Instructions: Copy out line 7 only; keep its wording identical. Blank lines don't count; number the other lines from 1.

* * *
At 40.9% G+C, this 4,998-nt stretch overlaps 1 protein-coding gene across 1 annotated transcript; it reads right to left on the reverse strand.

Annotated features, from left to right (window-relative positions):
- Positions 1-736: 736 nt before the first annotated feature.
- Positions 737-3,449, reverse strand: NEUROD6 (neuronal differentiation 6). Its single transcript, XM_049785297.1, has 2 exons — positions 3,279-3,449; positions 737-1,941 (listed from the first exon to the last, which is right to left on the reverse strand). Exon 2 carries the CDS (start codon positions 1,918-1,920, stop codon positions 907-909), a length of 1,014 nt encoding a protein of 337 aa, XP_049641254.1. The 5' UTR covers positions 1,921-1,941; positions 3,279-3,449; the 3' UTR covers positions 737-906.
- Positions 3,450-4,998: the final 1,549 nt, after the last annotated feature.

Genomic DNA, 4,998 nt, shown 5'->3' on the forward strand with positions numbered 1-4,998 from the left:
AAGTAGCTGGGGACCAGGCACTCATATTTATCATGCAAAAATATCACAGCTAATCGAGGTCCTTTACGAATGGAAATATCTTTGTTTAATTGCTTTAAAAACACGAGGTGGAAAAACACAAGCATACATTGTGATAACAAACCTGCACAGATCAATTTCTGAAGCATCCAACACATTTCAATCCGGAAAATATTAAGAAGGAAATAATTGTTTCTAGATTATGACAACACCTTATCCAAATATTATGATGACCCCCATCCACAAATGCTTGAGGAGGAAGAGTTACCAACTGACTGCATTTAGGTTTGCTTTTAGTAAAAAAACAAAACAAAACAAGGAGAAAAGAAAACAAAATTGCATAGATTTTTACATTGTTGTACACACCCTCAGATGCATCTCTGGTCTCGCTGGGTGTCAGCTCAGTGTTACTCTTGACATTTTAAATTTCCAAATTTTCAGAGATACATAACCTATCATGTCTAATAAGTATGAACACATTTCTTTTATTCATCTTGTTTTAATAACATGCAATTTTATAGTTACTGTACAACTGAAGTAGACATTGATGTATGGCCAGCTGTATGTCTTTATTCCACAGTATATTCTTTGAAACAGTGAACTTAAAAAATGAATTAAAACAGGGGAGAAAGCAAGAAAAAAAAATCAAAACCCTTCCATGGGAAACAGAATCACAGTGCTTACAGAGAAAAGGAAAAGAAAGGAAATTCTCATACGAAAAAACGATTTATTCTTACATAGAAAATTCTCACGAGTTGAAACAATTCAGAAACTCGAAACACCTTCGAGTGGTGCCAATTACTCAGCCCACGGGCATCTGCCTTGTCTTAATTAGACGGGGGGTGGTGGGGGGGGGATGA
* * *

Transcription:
AAGTAGCTGGGGACCAGGCACTCATATTTATCATGCAAAAATATCACAGCTAATCGAGGTCCTTTACGAATGGAAATATCTTTGTTTAATTGCTTTAAAAACACGAGGTGGAAAAACACAAGCATACATTGTGATAACAAACCTGCACAGATCAATTTCTGAAGCATCCAACACATTTCAATCCGGAAAATATTAAGAAGGAAATAATTGTTTCTAGATTATGACAACACCTTATCCAAATATTATGATGACCCCCATCCACAAATGCTTGAGGAGGAAGAGTTACCAACTGACTGCATTTAGGTTTGCTTTTAGTAAAAAAACAAAACAAAACAAGGAGAAAAGAAAACAAAATTGCATAGATTTTTACATTGTTGTACACACCCTCAGATGCATCTCTGGTCTCGCTGGGTGTCAGCTCAGTGTTACTCTTGACATTTTAAATTTCCAAATTTTCAGAGATACATAACCTATCATGTCTAATAAGTATGAACACATTTCTTTTATTCATCTTGTTTTAATAACATGCAATTTTATAGTTACTGTACAACTGAAGTAGACATTGATGTATGGCCAGCTGTATGTCTTTATTCCACAGTATATTCTTTGAAACAGTGAACTTAAAAAATGAATTAAAACAGGGGAGAAAGCAAGAAAAAAAAATCAAAACCCTTCCATGGGAAACAGAATCACAGTGCTTACAGAGAAAAGGAAAAGAAAGGAAATTCTCATACGAAAAAACGATTTATTCTTACATAGAAAATTCTCACGAGTTGAAACAATTCAGAAACTCGAAACACCTTCGAGTGGTGCCAATTACTCAGCCCACGGGCATCTGCCTTGTCTTAATTAGACGGGGGGTGGTGGGGGGGGGATGA